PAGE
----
Downloading Source Trees 101

Filed under
HowTos

If you’ve been using open source for a good length of time, you’ve probably needed a feature or bug fix that’s only available in the development tree of a open source project. Here, let's see how to use CVS and SVN to access the development tree of a few notable projects.

Linux and the Desktop: Will it Jump the Hump?

Filed under
Linux

"Novell sees a lot of excitement and interest from companies that are looking at segments of their populations where these specialized desktops are in play," said Greg Mancusi-Ungaro, Novell's director of marketing for Linux and open-source products. "Linux is seeing a lot of action there."

University of Stirling Migrates SAP Application Servers to Linux

Filed under
Linux

Red Hat has helped the University of Stirling in Scotland to migrate its SAP application servers, that manage the Human Resources and Payroll functions, to run on Red Hat Enterprise Linux.

Meet Komodo Linux

Filed under
Linux
Reviews
-s

Komodo Linux is a livecd based on PCLinuxOS remastered for personal and business needs of the developer. Perhaps more a learning project than anything, Komodo was released to the public and official version 1.0 is expected within weeks. Komodo is another on Distrowatch's waiting list, so come with us as we meet Komodo and speak with developer Simon Foote. Customized graphics, software additions, and a few other changes might inspire you to remaster a livecd for your own uses.

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More in Tux Machines

Fedora: Updated F27 Live ISOs, Synergy 2.0, Bodhi 3.2.0, Announcing Flapjack

  • F27-20180112 Updated Live Isos Released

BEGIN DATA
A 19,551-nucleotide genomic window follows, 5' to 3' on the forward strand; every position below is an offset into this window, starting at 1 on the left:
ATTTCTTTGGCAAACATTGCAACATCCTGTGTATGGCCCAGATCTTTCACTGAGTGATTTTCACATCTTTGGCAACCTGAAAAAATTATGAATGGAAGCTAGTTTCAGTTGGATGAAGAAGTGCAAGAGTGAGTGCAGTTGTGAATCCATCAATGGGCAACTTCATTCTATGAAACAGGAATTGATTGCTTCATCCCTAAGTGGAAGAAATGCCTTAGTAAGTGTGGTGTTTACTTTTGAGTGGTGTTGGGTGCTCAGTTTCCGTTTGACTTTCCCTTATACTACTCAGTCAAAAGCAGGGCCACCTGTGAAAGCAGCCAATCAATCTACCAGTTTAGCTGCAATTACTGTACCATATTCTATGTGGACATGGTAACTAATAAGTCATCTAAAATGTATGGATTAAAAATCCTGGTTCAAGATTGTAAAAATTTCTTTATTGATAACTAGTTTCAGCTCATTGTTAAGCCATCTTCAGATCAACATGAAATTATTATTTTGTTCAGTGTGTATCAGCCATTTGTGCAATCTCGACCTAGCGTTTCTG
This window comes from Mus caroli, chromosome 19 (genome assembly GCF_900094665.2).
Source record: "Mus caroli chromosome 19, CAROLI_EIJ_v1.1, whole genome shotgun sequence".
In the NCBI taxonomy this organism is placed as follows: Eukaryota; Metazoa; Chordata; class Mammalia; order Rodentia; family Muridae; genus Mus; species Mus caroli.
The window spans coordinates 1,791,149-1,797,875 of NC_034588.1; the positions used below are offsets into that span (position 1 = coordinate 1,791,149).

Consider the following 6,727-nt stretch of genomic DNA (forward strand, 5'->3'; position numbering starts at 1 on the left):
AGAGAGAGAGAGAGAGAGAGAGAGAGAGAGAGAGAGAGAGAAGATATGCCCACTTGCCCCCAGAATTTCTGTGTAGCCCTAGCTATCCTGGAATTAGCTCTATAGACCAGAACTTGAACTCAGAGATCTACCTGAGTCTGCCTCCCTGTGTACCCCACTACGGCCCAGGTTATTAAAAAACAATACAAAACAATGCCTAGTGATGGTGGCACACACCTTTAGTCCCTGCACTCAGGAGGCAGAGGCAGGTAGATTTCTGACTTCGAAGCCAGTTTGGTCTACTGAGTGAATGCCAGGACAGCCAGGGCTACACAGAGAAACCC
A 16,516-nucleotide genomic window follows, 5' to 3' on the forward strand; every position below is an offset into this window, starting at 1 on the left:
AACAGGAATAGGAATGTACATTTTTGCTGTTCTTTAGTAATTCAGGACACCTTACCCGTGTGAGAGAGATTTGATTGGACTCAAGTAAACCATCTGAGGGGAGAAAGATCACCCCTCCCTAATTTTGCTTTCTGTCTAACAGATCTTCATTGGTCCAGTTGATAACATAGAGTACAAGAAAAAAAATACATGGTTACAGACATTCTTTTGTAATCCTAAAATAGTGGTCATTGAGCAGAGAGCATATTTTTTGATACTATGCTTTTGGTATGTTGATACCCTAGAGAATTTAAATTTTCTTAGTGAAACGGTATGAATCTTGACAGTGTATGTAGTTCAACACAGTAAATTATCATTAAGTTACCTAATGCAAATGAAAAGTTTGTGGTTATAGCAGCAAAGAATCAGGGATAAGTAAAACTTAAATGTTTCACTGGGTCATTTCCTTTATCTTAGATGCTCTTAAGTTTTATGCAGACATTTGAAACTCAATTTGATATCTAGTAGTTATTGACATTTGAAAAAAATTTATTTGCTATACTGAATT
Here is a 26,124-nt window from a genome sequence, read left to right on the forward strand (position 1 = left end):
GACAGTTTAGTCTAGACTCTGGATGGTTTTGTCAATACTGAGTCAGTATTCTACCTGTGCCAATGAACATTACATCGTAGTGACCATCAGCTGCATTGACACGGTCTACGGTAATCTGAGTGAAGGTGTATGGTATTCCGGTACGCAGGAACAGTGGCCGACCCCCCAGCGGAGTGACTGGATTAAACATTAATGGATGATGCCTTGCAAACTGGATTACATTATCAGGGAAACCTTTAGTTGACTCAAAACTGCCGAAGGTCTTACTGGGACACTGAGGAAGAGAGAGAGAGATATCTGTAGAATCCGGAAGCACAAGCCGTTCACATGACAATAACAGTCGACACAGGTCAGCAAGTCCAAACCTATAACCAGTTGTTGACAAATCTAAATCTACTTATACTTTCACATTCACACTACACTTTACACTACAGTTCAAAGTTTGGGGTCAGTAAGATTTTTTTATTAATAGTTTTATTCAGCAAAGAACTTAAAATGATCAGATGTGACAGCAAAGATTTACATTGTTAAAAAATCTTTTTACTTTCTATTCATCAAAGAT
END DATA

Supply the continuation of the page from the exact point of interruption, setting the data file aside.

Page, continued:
The Fedora Respins SIG is pleased to announce the latest release of Updated 27 Live ISOs, carrying the 4.14.13-300 kernel.
  • synergy-2.0.0 is in Fedora updates-testing
    I have packed the latest stable version, 2.0.0, for Fedora 27, 26 and EPEL 7. No EPEL 6 update this time as it requires CXX14, which EL6 does not provide.
  • Bodhi 3.2.0 released
  • Announcing Flapjack
    Here’s a post about a tool that I’ve developed at work. You might find it useful if you contribute to any desktop platform libraries that are packaged as a Flatpak runtime, such as GNOME or KDE. Flatpak is a system for delivering desktop applications that was pioneered by the GNOME community. At Endless, we have jumped aboard the Flatpak train. Our product Endless OS is a Linux distribution, but not a traditional one in the sense of being a collection of packages that you install with a package manager; it’s an immmutable OS image, with atomic updates delivered through OSTree. Applications are sandboxed-only and Flatpak-only.
  • Flapjack Helps Developers Work On Components Inside Flatpak

Security Leftovers

  • Security updates for Wednesday
  • Latvia's e-health system hit by cyberattack from abroad